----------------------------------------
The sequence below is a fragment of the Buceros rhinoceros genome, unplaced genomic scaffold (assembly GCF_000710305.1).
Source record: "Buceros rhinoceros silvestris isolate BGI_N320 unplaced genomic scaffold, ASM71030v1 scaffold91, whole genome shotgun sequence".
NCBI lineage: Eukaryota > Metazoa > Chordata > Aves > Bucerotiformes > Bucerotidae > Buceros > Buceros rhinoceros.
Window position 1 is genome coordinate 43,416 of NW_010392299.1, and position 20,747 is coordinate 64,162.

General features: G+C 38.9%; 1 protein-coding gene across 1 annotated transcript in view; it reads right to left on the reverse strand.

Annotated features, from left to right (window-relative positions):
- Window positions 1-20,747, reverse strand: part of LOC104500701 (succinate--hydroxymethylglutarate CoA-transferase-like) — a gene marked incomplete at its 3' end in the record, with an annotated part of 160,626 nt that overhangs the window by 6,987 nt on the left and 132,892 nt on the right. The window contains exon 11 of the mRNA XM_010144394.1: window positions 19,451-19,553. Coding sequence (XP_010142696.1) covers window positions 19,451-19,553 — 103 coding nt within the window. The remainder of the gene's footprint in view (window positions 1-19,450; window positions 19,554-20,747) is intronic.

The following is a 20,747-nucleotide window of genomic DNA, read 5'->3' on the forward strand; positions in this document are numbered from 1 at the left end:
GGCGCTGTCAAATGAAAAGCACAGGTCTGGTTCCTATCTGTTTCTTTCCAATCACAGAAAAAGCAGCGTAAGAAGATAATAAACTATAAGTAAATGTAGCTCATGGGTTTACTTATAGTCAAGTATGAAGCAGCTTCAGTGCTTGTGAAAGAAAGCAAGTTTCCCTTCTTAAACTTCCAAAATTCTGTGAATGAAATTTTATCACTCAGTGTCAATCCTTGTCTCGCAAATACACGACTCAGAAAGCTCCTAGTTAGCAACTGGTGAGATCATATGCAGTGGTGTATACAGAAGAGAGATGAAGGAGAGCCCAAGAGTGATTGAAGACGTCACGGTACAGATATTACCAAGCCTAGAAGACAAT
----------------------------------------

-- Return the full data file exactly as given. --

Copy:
The sequence below is a fragment of the Buceros rhinoceros genome, unplaced genomic scaffold (assembly GCF_000710305.1).
Source record: "Buceros rhinoceros silvestris isolate BGI_N320 unplaced genomic scaffold, ASM71030v1 scaffold91, whole genome shotgun sequence".
NCBI lineage: Eukaryota > Metazoa > Chordata > Aves > Bucerotiformes > Bucerotidae > Buceros > Buceros rhinoceros.
Window position 1 is genome coordinate 43,416 of NW_010392299.1, and position 20,747 is coordinate 64,162.

General features: G+C 38.9%; 1 protein-coding gene across 1 annotated transcript in view; it reads right to left on the reverse strand.

Annotated features, from left to right (window-relative positions):
- Window positions 1-20,747, reverse strand: part of LOC104500701 (succinate--hydroxymethylglutarate CoA-transferase-like) — a gene marked incomplete at its 3' end in the record, with an annotated part of 160,626 nt that overhangs the window by 6,987 nt on the left and 132,892 nt on the right. The window contains exon 11 of the mRNA XM_010144394.1: window positions 19,451-19,553. Coding sequence (XP_010142696.1) covers window positions 19,451-19,553 — 103 coding nt within the window. The remainder of the gene's footprint in view (window positions 1-19,450; window positions 19,554-20,747) is intronic.

The following is a 20,747-nucleotide window of genomic DNA, read 5'->3' on the forward strand; positions in this document are numbered from 1 at the left end:
GGCGCTGTCAAATGAAAAGCACAGGTCTGGTTCCTATCTGTTTCTTTCCAATCACAGAAAAAGCAGCGTAAGAAGATAATAAACTATAAGTAAATGTAGCTCATGGGTTTACTTATAGTCAAGTATGAAGCAGCTTCAGTGCTTGTGAAAGAAAGCAAGTTTCCCTTCTTAAACTTCCAAAATTCTGTGAATGAAATTTTATCACTCAGTGTCAATCCTTGTCTCGCAAATACACGACTCAGAAAGCTCCTAGTTAGCAACTGGTGAGATCATATGCAGTGGTGTATACAGAAGAGAGATGAAGGAGAGCCCAAGAGTGATTGAAGACGTCACGGTACAGATATTACCAAGCCTAGAAGACAAT